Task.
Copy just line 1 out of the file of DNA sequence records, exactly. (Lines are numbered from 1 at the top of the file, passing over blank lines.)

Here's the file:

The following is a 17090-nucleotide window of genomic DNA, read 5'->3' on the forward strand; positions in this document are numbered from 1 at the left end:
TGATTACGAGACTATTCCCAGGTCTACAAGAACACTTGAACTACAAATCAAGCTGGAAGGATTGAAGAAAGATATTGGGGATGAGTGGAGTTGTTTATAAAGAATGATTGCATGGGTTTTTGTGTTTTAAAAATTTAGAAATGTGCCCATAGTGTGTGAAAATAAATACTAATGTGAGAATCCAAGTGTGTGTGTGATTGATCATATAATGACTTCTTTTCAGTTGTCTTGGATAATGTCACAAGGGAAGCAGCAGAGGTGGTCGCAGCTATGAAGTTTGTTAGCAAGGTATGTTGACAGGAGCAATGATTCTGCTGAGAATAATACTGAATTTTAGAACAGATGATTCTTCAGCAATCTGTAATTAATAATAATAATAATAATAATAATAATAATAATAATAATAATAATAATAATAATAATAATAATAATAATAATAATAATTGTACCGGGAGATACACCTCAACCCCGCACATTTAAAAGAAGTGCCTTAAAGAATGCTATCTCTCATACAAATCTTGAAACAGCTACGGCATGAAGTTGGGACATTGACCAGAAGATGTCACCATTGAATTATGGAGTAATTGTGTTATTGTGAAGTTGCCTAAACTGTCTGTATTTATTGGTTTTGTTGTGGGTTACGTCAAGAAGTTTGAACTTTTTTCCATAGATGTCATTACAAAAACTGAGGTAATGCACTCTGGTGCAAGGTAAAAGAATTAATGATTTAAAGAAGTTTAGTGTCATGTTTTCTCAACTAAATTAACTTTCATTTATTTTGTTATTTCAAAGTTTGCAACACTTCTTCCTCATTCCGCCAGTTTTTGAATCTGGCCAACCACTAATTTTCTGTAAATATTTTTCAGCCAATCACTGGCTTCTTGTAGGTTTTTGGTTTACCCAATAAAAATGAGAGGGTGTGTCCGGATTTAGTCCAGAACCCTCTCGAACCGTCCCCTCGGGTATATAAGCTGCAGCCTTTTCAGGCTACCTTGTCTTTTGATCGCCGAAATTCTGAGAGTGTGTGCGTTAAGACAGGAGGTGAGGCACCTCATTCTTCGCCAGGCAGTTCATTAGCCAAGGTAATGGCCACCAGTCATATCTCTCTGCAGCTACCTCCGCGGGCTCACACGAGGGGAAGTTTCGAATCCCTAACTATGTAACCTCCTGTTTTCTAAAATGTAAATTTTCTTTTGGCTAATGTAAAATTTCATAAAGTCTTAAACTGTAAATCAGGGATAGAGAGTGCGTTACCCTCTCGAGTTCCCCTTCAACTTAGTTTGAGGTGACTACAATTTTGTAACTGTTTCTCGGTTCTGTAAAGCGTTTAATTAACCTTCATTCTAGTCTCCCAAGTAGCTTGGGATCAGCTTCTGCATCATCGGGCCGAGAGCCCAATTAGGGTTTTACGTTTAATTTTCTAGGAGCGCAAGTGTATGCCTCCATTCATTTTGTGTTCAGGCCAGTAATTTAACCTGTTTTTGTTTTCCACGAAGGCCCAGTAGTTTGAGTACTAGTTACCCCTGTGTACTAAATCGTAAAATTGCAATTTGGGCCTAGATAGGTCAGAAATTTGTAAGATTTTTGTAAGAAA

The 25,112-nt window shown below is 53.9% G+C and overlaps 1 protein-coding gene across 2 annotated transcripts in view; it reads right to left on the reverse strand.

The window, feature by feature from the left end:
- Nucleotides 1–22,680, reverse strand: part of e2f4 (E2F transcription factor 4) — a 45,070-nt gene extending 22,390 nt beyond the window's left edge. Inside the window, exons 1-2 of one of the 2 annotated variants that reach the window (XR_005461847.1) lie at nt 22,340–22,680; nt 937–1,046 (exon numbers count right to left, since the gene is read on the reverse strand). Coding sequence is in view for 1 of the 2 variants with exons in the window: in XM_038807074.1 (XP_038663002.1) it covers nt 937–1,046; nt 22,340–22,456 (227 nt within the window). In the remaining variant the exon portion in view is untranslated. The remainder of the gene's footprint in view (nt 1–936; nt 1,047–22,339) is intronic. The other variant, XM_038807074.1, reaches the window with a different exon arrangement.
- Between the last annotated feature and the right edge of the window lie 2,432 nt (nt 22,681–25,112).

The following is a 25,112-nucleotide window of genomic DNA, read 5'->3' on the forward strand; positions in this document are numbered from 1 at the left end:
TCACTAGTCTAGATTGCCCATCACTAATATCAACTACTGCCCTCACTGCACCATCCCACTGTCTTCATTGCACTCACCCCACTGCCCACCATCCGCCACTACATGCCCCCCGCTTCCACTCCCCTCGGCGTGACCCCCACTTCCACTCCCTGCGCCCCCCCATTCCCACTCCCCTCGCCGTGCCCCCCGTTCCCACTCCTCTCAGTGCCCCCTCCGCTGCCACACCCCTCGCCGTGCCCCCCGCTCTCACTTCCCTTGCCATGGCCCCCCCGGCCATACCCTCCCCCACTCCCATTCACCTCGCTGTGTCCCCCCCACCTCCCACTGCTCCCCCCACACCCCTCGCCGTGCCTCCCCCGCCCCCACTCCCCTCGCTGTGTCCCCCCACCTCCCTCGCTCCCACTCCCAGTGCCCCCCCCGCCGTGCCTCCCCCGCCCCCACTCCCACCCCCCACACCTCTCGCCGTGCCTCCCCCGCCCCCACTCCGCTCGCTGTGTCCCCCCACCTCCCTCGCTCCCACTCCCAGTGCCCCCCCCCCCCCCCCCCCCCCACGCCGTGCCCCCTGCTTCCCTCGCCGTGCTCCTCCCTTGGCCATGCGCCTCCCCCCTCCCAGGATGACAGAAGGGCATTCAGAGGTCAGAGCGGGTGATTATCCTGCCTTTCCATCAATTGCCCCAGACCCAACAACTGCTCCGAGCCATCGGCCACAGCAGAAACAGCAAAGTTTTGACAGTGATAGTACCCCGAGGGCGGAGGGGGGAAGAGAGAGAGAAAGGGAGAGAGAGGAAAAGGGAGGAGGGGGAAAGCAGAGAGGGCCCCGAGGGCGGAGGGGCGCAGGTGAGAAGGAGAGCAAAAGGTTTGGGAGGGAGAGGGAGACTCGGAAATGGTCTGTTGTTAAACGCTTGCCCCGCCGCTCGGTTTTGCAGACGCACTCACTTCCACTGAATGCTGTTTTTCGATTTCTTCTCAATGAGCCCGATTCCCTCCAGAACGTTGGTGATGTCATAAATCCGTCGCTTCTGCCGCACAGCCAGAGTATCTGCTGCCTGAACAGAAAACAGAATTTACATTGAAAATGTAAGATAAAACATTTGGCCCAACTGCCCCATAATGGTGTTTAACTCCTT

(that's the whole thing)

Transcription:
The following is a 17090-nucleotide window of genomic DNA, read 5'->3' on the forward strand; positions in this document are numbered from 1 at the left end: